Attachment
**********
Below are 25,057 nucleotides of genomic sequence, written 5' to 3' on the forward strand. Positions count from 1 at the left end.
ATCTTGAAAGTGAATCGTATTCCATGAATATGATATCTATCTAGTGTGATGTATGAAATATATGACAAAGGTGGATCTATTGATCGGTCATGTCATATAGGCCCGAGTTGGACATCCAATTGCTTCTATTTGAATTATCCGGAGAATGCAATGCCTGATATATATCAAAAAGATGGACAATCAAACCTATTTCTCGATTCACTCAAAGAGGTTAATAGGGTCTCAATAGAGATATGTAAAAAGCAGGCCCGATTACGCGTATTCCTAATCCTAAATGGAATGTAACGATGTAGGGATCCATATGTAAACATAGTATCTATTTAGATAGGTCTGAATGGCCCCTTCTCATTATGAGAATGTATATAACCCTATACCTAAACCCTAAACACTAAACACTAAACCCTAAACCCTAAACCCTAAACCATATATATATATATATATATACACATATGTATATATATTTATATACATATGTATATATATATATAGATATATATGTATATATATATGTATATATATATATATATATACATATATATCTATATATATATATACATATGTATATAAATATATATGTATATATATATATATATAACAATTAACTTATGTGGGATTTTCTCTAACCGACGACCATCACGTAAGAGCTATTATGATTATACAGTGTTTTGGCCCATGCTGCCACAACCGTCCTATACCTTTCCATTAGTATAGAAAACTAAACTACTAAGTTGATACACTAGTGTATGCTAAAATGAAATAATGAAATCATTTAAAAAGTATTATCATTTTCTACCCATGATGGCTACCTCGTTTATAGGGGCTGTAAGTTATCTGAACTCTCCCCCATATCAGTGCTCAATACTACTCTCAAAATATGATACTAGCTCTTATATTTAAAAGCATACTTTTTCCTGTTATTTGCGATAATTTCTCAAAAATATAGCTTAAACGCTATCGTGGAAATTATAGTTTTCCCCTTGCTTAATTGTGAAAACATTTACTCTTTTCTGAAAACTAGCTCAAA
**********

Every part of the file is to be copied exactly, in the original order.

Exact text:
Below are 25,057 nucleotides of genomic sequence, written 5' to 3' on the forward strand. Positions count from 1 at the left end.
ATCTTGAAAGTGAATCGTATTCCATGAATATGATATCTATCTAGTGTGATGTATGAAATATATGACAAAGGTGGATCTATTGATCGGTCATGTCATATAGGCCCGAGTTGGACATCCAATTGCTTCTATTTGAATTATCCGGAGAATGCAATGCCTGATATATATCAAAAAGATGGACAATCAAACCTATTTCTCGATTCACTCAAAGAGGTTAATAGGGTCTCAATAGAGATATGTAAAAAGCAGGCCCGATTACGCGTATTCCTAATCCTAAATGGAATGTAACGATGTAGGGATCCATATGTAAACATAGTATCTATTTAGATAGGTCTGAATGGCCCCTTCTCATTATGAGAATGTATATAACCCTATACCTAAACCCTAAACACTAAACACTAAACCCTAAACCCTAAACCCTAAACCATATATATATATATATATATACACATATGTATATATATTTATATACATATGTATATATATATATAGATATATATGTATATATATATGTATATATATATATATATATACATATATATCTATATATATATATACATATGTATATAAATATATATGTATATATATATATATATAACAATTAACTTATGTGGGATTTTCTCTAACCGACGACCATCACGTAAGAGCTATTATGATTATACAGTGTTTTGGCCCATGCTGCCACAACCGTCCTATACCTTTCCATTAGTATAGAAAACTAAACTACTAAGTTGATACACTAGTGTATGCTAAAATGAAATAATGAAATCATTTAAAAAGTATTATCATTTTCTACCCATGATGGCTACCTCGTTTATAGGGGCTGTAAGTTATCTGAACTCTCCCCCATATCAGTGCTCAATACTACTCTCAAAATATGATACTAGCTCTTATATTTAAAAGCATACTTTTTCCTGTTATTTGCGATAATTTCTCAAAAATATAGCTTAAACGCTATCGTGGAAATTATAGTTTTCCCCTTGCTTAATTGTGAAAACATTTACTCTTTTCTGAAAACTAGCTCAAA